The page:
Every year, numerous Georgia residents have the unpleasant task of closing out the estates of loved ones. When there is no will or other estate planning documents in place, the court may assign a bank or other representative to manage the estate. What can beneficiaries do if they feel that the estate administration is being mismanaged? They can do what the heirs of Max Hopper did and file claims against the executor.

Max Hopper created the reservations system that is currently in use by American Airlines. In the year 2010, he died, leaving behind assets valuing $19 million. Unfortunately, he did not have a will, so JPMorgan Chase & Co. was assigned to manage the estate.

3 tips for avoiding and resolving partnership disputes

Running a business with a partner can be enjoyable and fulfilling. This type of collaboration is common in many organizations and often works well. However, a partnership is not immune to disputes, even if you are in business with a trustworthy friend. 

partnership dispute can quickly turn into a bitter, nasty legal battle with someone you know and trust. Thankfully, you can prevent things from getting out of hand by putting in a little effort and practicing patience. Here are three things you can do to prevent a dispute and resolve one, if necessary.

Forsyth man facing DUI charges

A Forsyth man was recently arrested after striking a police officer with his car. The accused is charged with DUI. This is not the first time he has faced criminal charges.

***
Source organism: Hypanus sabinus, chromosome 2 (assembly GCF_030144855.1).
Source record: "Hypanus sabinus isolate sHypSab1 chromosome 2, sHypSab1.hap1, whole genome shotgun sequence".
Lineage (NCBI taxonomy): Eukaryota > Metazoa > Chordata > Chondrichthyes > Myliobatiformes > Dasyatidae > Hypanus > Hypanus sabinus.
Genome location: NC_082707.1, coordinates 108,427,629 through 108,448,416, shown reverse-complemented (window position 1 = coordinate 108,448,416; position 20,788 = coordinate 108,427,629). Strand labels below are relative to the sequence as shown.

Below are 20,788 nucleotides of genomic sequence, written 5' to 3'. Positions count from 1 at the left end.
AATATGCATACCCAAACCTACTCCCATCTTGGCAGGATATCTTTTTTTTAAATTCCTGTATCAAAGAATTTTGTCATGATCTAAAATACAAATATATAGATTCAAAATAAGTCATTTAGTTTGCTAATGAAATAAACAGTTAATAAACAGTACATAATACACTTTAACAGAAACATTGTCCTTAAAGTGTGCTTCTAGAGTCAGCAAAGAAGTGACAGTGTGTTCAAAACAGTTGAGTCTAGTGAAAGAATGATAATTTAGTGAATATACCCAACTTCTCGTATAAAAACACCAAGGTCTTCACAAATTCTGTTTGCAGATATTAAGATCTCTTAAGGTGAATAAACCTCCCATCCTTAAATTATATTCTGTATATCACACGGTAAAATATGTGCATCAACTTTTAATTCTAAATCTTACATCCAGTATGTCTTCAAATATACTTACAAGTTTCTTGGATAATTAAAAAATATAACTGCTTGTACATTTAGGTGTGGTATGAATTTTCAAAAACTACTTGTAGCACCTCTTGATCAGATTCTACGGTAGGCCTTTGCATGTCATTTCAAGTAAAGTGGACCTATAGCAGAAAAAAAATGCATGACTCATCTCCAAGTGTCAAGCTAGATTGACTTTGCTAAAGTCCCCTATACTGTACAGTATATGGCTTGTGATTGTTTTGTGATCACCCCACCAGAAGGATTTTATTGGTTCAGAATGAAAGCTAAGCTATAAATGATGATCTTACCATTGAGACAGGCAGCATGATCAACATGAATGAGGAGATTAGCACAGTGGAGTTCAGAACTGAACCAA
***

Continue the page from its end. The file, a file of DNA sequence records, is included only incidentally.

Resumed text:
According to reports, a 44-year-old male was operating his vehicle on Highway 396 in North Forsyth in the early morning hours of Monday, Nov. 6, when he hit a trooper who was out directing traffic. The victim -- a 35-year-old male -- suffered serious injuries and was transported to an area hospital for care. His current condition is unknown.

Trust, taxes and estate administration

Many Georgia residents, while setting up their estate plans, will create trusts in order to keep their assets protected in the event of their death or incapacitation. There are certainly benefits to doing so. It all really depends on what type of trust one creates, as it can affect how things are handled during estate administration, such as taxes.

Generally speaking, there are two basic trust options available. These are revocable and irrevocable trusts. For the sake of keeping it simple, these trusts work for just about anyone who does not have highly specific needs or concerns -- such as a special needs child that needs protecting. 

The main causes for divorce in the United States

Every year, numerous couples in Georgia and across the country will opt to end their marriages. Why? According to a recent report, there are six main causes for divorce in the United States.

At the number one spot is infidelity. Physical and emotional affairs happen. When they do, trust is lost, and it can be really difficult, and in some cases impossible, for the trust to be rebuilt.

What soldiers can teach company owners about business planning

Setting up a business and making plans for its future may sound relatively simple, but is it? Some company owners in Georgia and elsewhere may find that it is anything but. When it comes to business planning, those with the answers may not be business-minded people at all. Instead, they are individuals whose lives literally depend on planning.

Soldiers in the United States Armed Forces live and die by plans and how they are carried out. They may not want to be where they are at, but by having detailed plans in place, it helps them return home to their families. Battlefield planning is akin to business planning in many ways. If not done properly, missions and businesses may fail.


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Miles Hansford & Tallant, LLC
202 Tribble Gap Road Suite 200
Cumming, GA 30040

Phone: 770-744-1111
Fax: 770-781-9191